Kids News: How do animals behave in an eclipse?

When a total solar eclipse* transforms day into night, will tortoises start acting romantic? Will giraffes gallop? Will anyone sing odd notes?

Researchers will be standing by to observe how animals’ routines at Fort Worth Zoo in Texas are disrupted* when skies fall on April 8. They previously detected other strange animal behavior in 2017 at a South Carolina zoo that was in the path of total darkness.

“To our astonishment, most of the animals did surprising things,” said North Carolina State University researcher Dr Adam Hartstone-Rose, who led the observations published in the journal Animals.

While there are many individual sightings of animals behaving bizarrely during historic eclipses, only in recent years have scientists started to closely study the altered behavior of wild, domestic* and zoo animals.

Seven years ago, Galápagos* tortoises at Riverbanks Zoo in South Carolina, animals “that generally do absolutely nothing all day … during the peak of the eclipse, they all started breeding*,” said Dr Hartstone-Rose.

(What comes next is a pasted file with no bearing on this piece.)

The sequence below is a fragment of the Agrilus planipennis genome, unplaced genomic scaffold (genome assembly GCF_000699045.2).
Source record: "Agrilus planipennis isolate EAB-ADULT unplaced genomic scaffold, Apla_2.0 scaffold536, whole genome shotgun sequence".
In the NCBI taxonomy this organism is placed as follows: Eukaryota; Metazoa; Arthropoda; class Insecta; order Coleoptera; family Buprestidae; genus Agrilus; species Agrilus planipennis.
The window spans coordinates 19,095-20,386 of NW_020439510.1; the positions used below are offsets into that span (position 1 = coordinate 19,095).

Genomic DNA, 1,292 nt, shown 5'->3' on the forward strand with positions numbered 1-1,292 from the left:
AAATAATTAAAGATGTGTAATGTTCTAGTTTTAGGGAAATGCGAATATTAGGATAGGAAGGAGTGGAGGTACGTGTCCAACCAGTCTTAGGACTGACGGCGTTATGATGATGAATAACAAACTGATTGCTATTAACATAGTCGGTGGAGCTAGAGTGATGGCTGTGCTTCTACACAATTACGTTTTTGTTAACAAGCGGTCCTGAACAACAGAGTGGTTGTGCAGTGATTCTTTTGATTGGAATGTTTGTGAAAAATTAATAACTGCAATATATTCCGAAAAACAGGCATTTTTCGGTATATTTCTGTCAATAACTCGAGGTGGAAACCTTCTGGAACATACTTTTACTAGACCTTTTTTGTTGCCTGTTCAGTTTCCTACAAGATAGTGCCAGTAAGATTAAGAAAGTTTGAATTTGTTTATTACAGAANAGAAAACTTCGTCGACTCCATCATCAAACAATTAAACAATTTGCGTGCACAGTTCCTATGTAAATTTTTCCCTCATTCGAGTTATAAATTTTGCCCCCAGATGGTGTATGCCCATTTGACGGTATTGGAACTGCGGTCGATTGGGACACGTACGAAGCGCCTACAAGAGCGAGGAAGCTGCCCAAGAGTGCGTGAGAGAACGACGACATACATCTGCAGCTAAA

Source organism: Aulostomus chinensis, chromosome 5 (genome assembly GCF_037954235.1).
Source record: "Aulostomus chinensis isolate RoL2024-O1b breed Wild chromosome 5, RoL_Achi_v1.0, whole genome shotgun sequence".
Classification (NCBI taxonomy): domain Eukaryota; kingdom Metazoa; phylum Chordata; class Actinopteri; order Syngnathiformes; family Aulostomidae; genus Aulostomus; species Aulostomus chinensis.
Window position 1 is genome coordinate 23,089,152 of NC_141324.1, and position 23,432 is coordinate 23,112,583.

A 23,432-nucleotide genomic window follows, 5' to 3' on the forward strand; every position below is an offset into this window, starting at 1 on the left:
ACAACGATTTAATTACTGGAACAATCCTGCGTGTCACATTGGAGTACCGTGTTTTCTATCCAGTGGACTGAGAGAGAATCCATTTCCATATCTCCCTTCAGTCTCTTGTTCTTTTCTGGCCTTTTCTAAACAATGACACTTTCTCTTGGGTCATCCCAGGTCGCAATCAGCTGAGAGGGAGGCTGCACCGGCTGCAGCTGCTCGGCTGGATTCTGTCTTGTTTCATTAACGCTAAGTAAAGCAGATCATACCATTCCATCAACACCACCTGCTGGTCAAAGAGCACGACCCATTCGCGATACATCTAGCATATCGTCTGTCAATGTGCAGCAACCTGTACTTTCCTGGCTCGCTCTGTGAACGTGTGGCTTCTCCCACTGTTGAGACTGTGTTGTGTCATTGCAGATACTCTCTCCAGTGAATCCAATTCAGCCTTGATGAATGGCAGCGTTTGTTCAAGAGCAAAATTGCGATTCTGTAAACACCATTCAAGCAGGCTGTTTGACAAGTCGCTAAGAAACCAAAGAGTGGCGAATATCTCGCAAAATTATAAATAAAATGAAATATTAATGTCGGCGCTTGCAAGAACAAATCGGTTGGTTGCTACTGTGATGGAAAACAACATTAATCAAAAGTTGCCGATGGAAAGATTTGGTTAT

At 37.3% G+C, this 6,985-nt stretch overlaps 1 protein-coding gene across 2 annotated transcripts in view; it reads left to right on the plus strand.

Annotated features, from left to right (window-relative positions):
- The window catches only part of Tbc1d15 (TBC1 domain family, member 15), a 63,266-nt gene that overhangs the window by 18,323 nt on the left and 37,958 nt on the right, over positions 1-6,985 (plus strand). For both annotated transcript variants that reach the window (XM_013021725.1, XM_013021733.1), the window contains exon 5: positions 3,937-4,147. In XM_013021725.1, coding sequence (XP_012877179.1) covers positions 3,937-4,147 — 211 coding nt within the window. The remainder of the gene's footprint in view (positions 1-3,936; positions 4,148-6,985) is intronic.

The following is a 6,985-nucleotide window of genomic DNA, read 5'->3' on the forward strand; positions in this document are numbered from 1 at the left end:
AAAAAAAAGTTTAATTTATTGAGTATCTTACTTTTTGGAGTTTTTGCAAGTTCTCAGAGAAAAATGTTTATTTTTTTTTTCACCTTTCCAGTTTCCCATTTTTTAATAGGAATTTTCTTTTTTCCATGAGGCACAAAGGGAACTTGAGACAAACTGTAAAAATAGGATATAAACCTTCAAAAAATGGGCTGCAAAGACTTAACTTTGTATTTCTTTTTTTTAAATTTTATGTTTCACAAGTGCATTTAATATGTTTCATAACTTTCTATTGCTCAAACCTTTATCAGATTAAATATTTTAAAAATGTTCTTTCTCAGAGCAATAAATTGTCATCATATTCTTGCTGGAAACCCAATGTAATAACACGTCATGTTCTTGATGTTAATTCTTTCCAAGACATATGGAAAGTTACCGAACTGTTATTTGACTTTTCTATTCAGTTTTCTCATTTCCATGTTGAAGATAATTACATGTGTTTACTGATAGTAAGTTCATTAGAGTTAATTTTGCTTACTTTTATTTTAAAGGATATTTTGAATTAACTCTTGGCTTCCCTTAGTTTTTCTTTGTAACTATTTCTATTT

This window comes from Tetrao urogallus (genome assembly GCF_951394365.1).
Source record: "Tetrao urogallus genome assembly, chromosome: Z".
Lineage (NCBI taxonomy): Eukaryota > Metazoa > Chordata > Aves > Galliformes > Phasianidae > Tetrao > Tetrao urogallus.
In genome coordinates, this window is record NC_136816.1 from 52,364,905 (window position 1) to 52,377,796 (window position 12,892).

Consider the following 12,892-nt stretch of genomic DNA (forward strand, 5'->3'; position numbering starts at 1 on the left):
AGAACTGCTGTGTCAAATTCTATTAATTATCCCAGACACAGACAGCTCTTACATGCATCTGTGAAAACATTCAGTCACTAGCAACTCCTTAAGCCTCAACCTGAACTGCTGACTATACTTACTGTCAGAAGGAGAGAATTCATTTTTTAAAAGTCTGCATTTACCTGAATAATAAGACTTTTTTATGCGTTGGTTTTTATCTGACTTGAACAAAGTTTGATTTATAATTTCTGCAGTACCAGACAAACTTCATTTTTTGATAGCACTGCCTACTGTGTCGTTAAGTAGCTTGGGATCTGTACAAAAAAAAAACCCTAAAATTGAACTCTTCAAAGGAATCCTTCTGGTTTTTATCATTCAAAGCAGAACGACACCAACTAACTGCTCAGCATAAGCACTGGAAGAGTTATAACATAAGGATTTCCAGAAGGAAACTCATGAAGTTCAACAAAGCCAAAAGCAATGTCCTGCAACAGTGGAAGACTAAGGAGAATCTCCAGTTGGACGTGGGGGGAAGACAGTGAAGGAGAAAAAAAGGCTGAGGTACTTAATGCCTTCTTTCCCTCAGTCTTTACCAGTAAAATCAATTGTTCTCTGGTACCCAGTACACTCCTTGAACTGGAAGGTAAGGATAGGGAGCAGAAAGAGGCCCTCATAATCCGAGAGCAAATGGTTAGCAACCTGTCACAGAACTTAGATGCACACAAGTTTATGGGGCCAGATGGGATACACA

The cause of the behavior was still unclear.

A mated pair of Siamangs, gibbons* that usually call to each other in the morning, the unusual tunes during the afternoon eclipse. A few male giraffes began to gallop in “apparent anxiety.” The flamingoes huddled around their young.

Researchers say that many animals display behaviors connected with an early dusk.

In April, Dr. Hartstone-Rose’s team plans to study similar species at Fort Worth Zoo to see if the behaviors they witnessed before at Riverbanks Zoo point to larger patterns.

This year’s full solar eclipse in North America crisscrosses a different route than in 2017 and occurs in a different season, giving researchers and citizen scientists opportunities to observe new habits.